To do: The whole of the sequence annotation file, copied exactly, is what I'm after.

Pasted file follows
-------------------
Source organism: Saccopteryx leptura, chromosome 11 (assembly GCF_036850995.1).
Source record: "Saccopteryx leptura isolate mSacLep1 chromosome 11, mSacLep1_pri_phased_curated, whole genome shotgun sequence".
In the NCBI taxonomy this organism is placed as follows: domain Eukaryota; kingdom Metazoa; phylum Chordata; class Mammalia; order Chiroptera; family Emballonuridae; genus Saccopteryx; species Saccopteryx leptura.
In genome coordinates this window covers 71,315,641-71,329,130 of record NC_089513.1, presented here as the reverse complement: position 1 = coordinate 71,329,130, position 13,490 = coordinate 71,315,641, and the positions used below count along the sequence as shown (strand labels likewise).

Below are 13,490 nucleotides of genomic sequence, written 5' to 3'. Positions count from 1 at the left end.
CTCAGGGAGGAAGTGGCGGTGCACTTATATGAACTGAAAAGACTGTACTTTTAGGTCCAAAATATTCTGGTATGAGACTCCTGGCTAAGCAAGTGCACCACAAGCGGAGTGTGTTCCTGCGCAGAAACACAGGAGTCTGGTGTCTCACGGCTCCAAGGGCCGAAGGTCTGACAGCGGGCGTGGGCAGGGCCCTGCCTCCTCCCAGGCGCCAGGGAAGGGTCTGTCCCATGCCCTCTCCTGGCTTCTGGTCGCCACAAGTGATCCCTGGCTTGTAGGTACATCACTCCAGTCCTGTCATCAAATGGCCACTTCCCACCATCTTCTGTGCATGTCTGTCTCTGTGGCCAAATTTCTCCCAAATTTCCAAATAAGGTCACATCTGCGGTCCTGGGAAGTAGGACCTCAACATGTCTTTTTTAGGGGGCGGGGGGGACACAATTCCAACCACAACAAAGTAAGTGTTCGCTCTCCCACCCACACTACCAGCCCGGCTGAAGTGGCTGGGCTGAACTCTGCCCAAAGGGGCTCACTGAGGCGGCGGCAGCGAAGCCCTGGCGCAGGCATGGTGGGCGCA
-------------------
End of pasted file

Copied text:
Source organism: Saccopteryx leptura, chromosome 11 (assembly GCF_036850995.1).
Source record: "Saccopteryx leptura isolate mSacLep1 chromosome 11, mSacLep1_pri_phased_curated, whole genome shotgun sequence".
In the NCBI taxonomy this organism is placed as follows: domain Eukaryota; kingdom Metazoa; phylum Chordata; class Mammalia; order Chiroptera; family Emballonuridae; genus Saccopteryx; species Saccopteryx leptura.
In genome coordinates this window covers 71,315,641-71,329,130 of record NC_089513.1, presented here as the reverse complement: position 1 = coordinate 71,329,130, position 13,490 = coordinate 71,315,641, and the positions used below count along the sequence as shown (strand labels likewise).

Below are 13,490 nucleotides of genomic sequence, written 5' to 3'. Positions count from 1 at the left end.
CTCAGGGAGGAAGTGGCGGTGCACTTATATGAACTGAAAAGACTGTACTTTTAGGTCCAAAATATTCTGGTATGAGACTCCTGGCTAAGCAAGTGCACCACAAGCGGAGTGTGTTCCTGCGCAGAAACACAGGAGTCTGGTGTCTCACGGCTCCAAGGGCCGAAGGTCTGACAGCGGGCGTGGGCAGGGCCCTGCCTCCTCCCAGGCGCCAGGGAAGGGTCTGTCCCATGCCCTCTCCTGGCTTCTGGTCGCCACAAGTGATCCCTGGCTTGTAGGTACATCACTCCAGTCCTGTCATCAAATGGCCACTTCCCACCATCTTCTGTGCATGTCTGTCTCTGTGGCCAAATTTCTCCCAAATTTCCAAATAAGGTCACATCTGCGGTCCTGGGAAGTAGGACCTCAACATGTCTTTTTTAGGGGGCGGGGGGGACACAATTCCAACCACAACAAAGTAAGTGTTCGCTCTCCCACCCACACTACCAGCCCGGCTGAAGTGGCTGGGCTGAACTCTGCCCAAAGGGGCTCACTGAGGCGGCGGCAGCGAAGCCCTGGCGCAGGCATGGTGGGCGCA